Posted on March 1, 2017
Goshen Pass has fossils of sea creatures?? Ocean loving sea creatures? And this has WHAT to do with art & pottery?
We turn to the pottery by Jan Jarrard to answer that.
Eons ago, when Rockbridge County looked like the Bahamas, sea creature skeletons were trapped in ooze that turned to rock over time. This rock and its hidden treasures appear on House and Poor House Mountain and in Goshen Pass among numerous other nearby places.
Finding these fossils combined Jan’s love of both science and art, and fueled her creative energy. She created stamps of these fossils and imprinted her pottery.
Geologists and other friends have contributed to the variety of gastropods, bivalves and brachiopods Jan uses in making the unique free-form cups that once again bring together, science and art.
Jan’s pottery has always captured the juxtaposition of science & art: the chemistry in the mixing of glazes, experimentation in the layering of glazes, engineering in pottery design, and always the art in having the creative vision and portraying it in clay.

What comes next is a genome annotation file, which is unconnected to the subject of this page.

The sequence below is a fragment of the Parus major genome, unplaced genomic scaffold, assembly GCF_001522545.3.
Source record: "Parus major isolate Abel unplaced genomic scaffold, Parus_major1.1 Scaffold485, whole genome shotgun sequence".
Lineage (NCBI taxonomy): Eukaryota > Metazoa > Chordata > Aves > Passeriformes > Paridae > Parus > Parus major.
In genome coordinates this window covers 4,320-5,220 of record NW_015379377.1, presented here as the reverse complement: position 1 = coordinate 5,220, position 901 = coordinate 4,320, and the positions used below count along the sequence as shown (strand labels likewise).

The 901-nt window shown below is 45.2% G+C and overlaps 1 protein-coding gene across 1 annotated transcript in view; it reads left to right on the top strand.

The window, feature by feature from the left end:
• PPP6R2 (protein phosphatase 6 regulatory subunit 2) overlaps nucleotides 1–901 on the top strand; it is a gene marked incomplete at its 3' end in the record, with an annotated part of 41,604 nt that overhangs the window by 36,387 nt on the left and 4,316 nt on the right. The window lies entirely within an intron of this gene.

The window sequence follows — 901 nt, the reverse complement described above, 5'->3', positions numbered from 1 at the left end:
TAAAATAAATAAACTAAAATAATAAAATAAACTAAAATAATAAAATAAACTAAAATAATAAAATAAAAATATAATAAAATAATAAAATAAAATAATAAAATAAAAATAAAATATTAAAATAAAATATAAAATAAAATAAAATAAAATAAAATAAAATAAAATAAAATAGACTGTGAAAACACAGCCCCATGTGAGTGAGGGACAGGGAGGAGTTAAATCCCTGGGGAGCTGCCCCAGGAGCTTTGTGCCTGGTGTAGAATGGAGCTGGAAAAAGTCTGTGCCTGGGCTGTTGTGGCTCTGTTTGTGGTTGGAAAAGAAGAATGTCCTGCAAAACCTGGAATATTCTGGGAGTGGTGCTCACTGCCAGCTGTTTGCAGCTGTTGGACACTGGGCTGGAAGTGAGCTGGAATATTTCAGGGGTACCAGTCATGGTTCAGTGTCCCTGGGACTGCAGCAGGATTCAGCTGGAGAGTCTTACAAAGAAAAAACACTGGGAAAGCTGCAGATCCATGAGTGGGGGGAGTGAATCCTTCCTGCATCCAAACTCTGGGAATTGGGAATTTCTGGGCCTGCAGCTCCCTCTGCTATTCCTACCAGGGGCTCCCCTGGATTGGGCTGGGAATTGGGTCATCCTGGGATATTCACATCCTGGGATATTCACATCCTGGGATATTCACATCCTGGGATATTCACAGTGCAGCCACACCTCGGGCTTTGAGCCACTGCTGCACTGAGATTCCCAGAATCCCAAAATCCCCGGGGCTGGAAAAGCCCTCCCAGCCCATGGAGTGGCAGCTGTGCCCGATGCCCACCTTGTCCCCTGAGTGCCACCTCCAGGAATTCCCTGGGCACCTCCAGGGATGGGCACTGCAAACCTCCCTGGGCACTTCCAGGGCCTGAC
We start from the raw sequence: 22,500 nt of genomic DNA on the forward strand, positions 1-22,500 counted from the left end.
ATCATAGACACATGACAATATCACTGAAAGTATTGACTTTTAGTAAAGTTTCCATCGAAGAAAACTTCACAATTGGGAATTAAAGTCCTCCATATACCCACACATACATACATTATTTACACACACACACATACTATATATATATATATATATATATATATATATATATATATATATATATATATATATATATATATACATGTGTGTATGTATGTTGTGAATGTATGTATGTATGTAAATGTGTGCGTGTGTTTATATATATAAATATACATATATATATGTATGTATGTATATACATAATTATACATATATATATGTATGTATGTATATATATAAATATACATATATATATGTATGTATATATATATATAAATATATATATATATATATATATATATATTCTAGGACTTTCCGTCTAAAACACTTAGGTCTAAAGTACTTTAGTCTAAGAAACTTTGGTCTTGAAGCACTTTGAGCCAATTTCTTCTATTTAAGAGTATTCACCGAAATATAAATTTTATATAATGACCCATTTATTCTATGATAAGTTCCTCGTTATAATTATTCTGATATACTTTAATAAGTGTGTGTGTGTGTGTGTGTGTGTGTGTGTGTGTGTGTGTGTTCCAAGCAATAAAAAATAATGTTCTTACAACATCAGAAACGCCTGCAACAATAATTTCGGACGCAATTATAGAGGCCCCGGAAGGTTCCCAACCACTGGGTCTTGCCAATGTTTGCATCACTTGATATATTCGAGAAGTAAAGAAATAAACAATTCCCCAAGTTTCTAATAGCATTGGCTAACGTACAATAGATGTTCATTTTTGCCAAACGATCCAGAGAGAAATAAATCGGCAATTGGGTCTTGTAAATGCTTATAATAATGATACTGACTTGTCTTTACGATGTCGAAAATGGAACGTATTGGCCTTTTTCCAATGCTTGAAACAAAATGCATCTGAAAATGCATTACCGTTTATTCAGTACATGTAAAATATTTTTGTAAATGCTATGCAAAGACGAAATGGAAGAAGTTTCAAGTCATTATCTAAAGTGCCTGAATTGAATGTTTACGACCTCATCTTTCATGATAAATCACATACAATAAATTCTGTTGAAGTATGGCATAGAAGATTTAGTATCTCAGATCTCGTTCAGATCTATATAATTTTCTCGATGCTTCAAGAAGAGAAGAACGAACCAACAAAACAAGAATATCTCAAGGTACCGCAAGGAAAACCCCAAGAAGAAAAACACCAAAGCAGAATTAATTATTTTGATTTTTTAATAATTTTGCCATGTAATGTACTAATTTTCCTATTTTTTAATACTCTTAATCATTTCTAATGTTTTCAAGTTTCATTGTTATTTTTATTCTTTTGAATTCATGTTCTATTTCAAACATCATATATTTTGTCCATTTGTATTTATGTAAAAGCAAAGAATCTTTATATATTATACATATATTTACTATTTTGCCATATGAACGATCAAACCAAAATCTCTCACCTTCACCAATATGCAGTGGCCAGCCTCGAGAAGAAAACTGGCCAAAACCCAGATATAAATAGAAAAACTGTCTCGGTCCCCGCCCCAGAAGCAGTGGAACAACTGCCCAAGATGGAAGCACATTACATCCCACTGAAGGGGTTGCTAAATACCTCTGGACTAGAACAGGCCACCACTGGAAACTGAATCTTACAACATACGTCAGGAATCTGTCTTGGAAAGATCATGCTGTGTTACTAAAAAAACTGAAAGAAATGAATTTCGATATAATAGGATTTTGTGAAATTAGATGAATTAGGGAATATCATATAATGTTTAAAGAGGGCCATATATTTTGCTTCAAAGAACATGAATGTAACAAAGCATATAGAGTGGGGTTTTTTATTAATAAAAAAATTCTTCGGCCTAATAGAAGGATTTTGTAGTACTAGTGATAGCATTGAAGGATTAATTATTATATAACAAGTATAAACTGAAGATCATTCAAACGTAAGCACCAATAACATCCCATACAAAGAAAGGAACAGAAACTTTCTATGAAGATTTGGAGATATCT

Her fossil stamped pottery goes one step further by artistically capturing and sharing hidden geological features of Rockbridge County with all of us.
Posted on February 1, 2017
I was named after my grandmother, Genevieve Wheelwright. She was so talented and creative, I spent my early childhood in her company, watching as she delicately assembled her beautiful Christmas ornaments. They were covered with flower arrangements made of sequins held together with straight pins, the heads of which she had painted with nail polish to match her color scheme.
Some of my earliest memories are of the time spent watching her work. I credit her with my talent and my interest in design, color, and pattern. She would show me how to use perspective when drawing houses, gently correcting me when my chimney would emerge from the roof at the wrong angle. She worked in various mediums, not restricting herself to just one, something I find myself doing as well.
My grandmother passed away when I was young. I wanted to honor her memory and her gifts to me by naming my artistic pursuits “Studio Wheelwright” because without her influence I wouldn’t see and explore the world as I do.
She would sign her work with a pictogram of her last name, a wheel and an arrow pointing right. I can’t take credit for the idea, but I use it when identifying my body of work. So that is the story behind my work. – Genevieve Neice, 2017